For his part, Dean became the first serious presidential candidate to challenge the DLC openly since Jesse Jackson. But along with his clear anti-war stance, Dean frequently invoked his record of balancing budgets and his A rating from the NRA. (In fact, in 1996 the DLC had praised re-election of "the centrist Gov. Howard Dean" as indicative of a blossoming "New Democratic leadership.") This led many analysts to wonder whether the DLC's animosity was more about power than ideology. "Mr. From fancies himself a kingmaker," wrote then-Wall Street Journal columnist Al Hunt, "and Dr. Dean hasn't supped sufficiently at his table."

Major fissures emerged within the New Democratic movement as the DLC lost longstanding ideological and organizational support. Elaine Kamarck repudiated her "Politics of Evasion" argument -- which laid out the policy blueprint for Clintonism -- in a series of Newsday columns, arguing that the Dean campaign rendered the D.C. establishment "pretty much irrelevant." After Kamarck endorsed Dean in early January 2004, the DLC-friendly New Republic wrote: "Al From's Head Explodes." "The Democrats are not where we were 15 years ago," Kamarck now says. "I think it's great that there's been a resurgence in grassroots activism on the left side of the party."

A public feud also emerged between From and the New Democratic Network (NDN), which the DLC founded as its own political action committee to elect New Democrats to Congress. The NDN had been run by loyal DLC prot�g� Simon Rosenberg since 1996. Rosenberg eschewed the DLC's high-profile attacks and ideological rigidity, viewing Dean as the most innovative leader since Clinton. "I didn't support Dean's candidacy or agree with him on many issues," Rosenberg told Time's Joe Klein. "But I appreciated how he did what he did. I also thought it was time for New Democrats to declare victory in the intellectual wars and make peace with the party infrastructure." To that end, Rosenberg kept the NDN centrist in orientation but competed with the DLC for members and money, launching an expensive media campaign targeting Hispanic voters and forming alliances with blogs like DailyKos and MyDD and organizations like MoveOn.org. After ending his bid for DNC chairman, Rosenberg endorsed Dean. "NDN pluralized the concept of a New Democrat," says political analyst Ruy Teixeira. "You can now say you're a New Democrat and have very different views from Al From."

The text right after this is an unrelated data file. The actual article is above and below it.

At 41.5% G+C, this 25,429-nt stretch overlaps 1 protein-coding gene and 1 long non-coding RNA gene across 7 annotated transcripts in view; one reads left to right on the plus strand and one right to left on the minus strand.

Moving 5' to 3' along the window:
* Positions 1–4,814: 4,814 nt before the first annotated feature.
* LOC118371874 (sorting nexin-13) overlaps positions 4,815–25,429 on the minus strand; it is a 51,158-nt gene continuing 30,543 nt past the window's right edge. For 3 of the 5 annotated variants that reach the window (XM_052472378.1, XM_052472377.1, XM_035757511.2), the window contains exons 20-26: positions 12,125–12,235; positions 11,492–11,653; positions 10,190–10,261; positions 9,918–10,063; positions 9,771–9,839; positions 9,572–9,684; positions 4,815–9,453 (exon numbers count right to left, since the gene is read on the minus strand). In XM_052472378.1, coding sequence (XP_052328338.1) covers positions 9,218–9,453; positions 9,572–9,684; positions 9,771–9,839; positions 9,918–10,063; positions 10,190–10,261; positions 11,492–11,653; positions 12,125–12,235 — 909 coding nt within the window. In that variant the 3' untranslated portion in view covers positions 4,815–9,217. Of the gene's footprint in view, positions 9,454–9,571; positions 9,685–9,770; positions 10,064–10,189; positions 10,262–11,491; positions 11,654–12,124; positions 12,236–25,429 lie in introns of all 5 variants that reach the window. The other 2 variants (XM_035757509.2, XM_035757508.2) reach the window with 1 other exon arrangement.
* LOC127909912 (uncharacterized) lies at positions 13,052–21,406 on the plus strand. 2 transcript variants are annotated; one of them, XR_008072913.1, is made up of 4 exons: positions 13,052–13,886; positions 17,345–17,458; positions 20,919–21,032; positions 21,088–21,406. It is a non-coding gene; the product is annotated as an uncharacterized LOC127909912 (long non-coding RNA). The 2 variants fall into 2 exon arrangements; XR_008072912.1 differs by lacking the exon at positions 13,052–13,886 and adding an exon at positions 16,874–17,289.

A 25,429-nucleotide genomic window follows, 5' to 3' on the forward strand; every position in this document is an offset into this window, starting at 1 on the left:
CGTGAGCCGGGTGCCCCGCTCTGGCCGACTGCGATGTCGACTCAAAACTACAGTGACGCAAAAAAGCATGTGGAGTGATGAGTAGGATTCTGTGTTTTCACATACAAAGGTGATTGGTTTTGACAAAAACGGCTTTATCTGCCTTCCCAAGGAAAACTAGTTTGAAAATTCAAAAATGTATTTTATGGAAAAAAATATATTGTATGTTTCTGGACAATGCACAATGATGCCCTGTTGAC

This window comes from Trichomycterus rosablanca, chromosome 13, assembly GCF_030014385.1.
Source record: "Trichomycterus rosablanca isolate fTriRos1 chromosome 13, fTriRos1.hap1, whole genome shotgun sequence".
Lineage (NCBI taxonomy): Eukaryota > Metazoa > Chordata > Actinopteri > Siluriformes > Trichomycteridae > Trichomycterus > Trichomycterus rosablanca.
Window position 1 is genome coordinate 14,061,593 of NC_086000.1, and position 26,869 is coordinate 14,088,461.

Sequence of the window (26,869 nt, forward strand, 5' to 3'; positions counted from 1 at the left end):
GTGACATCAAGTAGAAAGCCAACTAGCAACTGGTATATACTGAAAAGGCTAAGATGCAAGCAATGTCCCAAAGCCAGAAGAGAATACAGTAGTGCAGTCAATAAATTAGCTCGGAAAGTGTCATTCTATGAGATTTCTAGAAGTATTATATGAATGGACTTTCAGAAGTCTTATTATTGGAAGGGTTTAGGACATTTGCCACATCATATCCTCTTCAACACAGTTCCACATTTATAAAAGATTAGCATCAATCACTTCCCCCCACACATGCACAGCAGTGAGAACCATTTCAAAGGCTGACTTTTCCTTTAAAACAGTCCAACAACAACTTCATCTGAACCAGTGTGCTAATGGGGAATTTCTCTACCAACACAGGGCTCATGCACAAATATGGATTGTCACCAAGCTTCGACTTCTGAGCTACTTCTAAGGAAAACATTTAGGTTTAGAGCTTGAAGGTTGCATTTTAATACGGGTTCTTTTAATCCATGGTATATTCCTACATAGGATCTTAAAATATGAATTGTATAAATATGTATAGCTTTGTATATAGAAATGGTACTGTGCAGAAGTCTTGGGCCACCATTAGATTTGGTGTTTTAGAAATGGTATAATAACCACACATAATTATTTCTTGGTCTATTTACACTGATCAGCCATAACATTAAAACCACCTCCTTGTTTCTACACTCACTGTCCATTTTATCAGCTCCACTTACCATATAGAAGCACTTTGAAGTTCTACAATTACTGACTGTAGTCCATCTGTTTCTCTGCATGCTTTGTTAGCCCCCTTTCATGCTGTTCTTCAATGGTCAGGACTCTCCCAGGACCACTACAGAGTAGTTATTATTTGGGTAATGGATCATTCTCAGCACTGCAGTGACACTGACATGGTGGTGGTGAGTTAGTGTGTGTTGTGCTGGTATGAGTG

The media coverage of its attacks, plus Dean's own implosion, breathed temporary life into the DLC, as it assumed a large role in John Kerry's policy shop. As the Anybody But Bush movement mobilized, the DLC quietly pushed Kerry rightward, dubbing him "a pragmatic centrist in the Clinton mode."

After Kerry's defeat, the DLC promised to "avoid the circular firing squad" mentality but then quickly broke the promise, reverting to its favorite target: the Democratic base. Instead of labor unions and feminists, the DLC fixated on MoveOn.org and Michael Moore. "We need to be the party of Harry Truman and John Kennedy, not Michael Moore," the DLC wrote on the Wall Street Journal op-ed page, of all places. "What leftist elites smugly imagine is a sophisticated view of their country's flaws strikes much of America as a false and malicious cartoon," the DLC's Will Marshall wrote in Blueprint, the group's magazine, in a rant worthy of The Weekly Standard. "Democrats should have no truck with the rancid anti-Americanism of the conspiracy-mongering left." The DLC continued this vitriol into March.

Such attacks put the DLC back on the front page -- a fact that speaks to one of its ongoing sources of strength. For Washington journalists, the DLC is an ideal organization, frequently critical and readily accessible. Privately, DLC staffers complain that only controversy will bring coverage. A fat Rolodex, the product of years spent mingling with journalists, gives the DLC an illusion of real power. The New York Times and Washington Post mentioned or quoted the DLC 200 times during the electoral season, 40 more mentions than the Club for Growth, a leading player in the right-wing movement.

The DLC's media savvy has helped it build a wealth of connections. The organization now claims hundreds of state elected officials in the New Democratic directory published on its web site. Some, like Bayh or Lieberman, are true believers. Others are happy for the free publicity gained from attending a conference or being named "New Democrat of the Week." And for politicians in red states, joining the DLC offers political cover. "It's the easiest, cheapest way for a politician who wants to be equated with a 'different kind of Democrat,'" says former Dean campaign manager Joe Trippi, who endorsed Rosenberg for DNC chair. "It doesn't mean anything anymore."